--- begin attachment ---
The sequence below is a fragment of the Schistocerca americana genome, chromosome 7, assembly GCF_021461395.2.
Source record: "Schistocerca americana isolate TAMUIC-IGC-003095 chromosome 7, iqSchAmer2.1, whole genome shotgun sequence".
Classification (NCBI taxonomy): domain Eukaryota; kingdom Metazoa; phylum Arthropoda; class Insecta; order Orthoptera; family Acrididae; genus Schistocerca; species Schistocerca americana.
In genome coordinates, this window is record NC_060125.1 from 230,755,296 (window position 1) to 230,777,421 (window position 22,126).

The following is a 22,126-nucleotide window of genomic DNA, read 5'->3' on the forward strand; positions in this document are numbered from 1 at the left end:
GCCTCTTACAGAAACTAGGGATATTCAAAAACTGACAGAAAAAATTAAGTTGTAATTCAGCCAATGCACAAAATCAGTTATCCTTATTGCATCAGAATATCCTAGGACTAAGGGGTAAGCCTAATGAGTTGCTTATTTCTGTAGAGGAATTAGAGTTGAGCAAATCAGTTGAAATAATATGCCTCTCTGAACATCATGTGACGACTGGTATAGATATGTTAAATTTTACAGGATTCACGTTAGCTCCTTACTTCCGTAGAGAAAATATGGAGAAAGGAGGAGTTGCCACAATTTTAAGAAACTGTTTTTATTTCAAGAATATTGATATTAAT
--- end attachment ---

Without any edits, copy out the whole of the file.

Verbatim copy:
The sequence below is a fragment of the Schistocerca americana genome, chromosome 7, assembly GCF_021461395.2.
Source record: "Schistocerca americana isolate TAMUIC-IGC-003095 chromosome 7, iqSchAmer2.1, whole genome shotgun sequence".
Classification (NCBI taxonomy): domain Eukaryota; kingdom Metazoa; phylum Arthropoda; class Insecta; order Orthoptera; family Acrididae; genus Schistocerca; species Schistocerca americana.
In genome coordinates, this window is record NC_060125.1 from 230,755,296 (window position 1) to 230,777,421 (window position 22,126).

The following is a 22,126-nucleotide window of genomic DNA, read 5'->3' on the forward strand; positions in this document are numbered from 1 at the left end:
GCCTCTTACAGAAACTAGGGATATTCAAAAACTGACAGAAAAAATTAAGTTGTAATTCAGCCAATGCACAAAATCAGTTATCCTTATTGCATCAGAATATCCTAGGACTAAGGGGTAAGCCTAATGAGTTGCTTATTTCTGTAGAGGAATTAGAGTTGAGCAAATCAGTTGAAATAATATGCCTCTCTGAACATCATGTGACGACTGGTATAGATATGTTAAATTTTACAGGATTCACGTTAGCTCCTTACTTCCGTAGAGAAAATATGGAGAAAGGAGGAGTTGCCACAATTTTAAGAAACTGTTTTTATTTCAAGAATATTGATATTAAT